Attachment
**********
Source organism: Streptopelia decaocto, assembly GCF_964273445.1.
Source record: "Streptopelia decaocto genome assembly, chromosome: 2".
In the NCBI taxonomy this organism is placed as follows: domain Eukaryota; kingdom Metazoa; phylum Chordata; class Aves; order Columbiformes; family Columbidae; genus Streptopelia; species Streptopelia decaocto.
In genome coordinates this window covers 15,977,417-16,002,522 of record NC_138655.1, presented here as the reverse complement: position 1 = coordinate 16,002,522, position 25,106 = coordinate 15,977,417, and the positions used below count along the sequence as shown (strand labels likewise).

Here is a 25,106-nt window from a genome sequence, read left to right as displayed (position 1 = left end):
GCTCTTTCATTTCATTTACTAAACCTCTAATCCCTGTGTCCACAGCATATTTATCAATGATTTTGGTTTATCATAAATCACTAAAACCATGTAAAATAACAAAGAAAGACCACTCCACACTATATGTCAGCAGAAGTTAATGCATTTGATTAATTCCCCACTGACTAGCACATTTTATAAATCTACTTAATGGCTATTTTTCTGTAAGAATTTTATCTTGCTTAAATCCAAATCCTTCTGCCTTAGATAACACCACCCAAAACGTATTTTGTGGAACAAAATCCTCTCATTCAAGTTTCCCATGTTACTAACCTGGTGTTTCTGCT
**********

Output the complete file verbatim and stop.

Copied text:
Source organism: Streptopelia decaocto, assembly GCF_964273445.1.
Source record: "Streptopelia decaocto genome assembly, chromosome: 2".
In the NCBI taxonomy this organism is placed as follows: domain Eukaryota; kingdom Metazoa; phylum Chordata; class Aves; order Columbiformes; family Columbidae; genus Streptopelia; species Streptopelia decaocto.
In genome coordinates this window covers 15,977,417-16,002,522 of record NC_138655.1, presented here as the reverse complement: position 1 = coordinate 16,002,522, position 25,106 = coordinate 15,977,417, and the positions used below count along the sequence as shown (strand labels likewise).

Here is a 25,106-nt window from a genome sequence, read left to right as displayed (position 1 = left end):
GCTCTTTCATTTCATTTACTAAACCTCTAATCCCTGTGTCCACAGCATATTTATCAATGATTTTGGTTTATCATAAATCACTAAAACCATGTAAAATAACAAAGAAAGACCACTCCACACTATATGTCAGCAGAAGTTAATGCATTTGATTAATTCCCCACTGACTAGCACATTTTATAAATCTACTTAATGGCTATTTTTCTGTAAGAATTTTATCTTGCTTAAATCCAAATCCTTCTGCCTTAGATAACACCACCCAAAACGTATTTTGTGGAACAAAATCCTCTCATTCAAGTTTCCCATGTTACTAACCTGGTGTTTCTGCT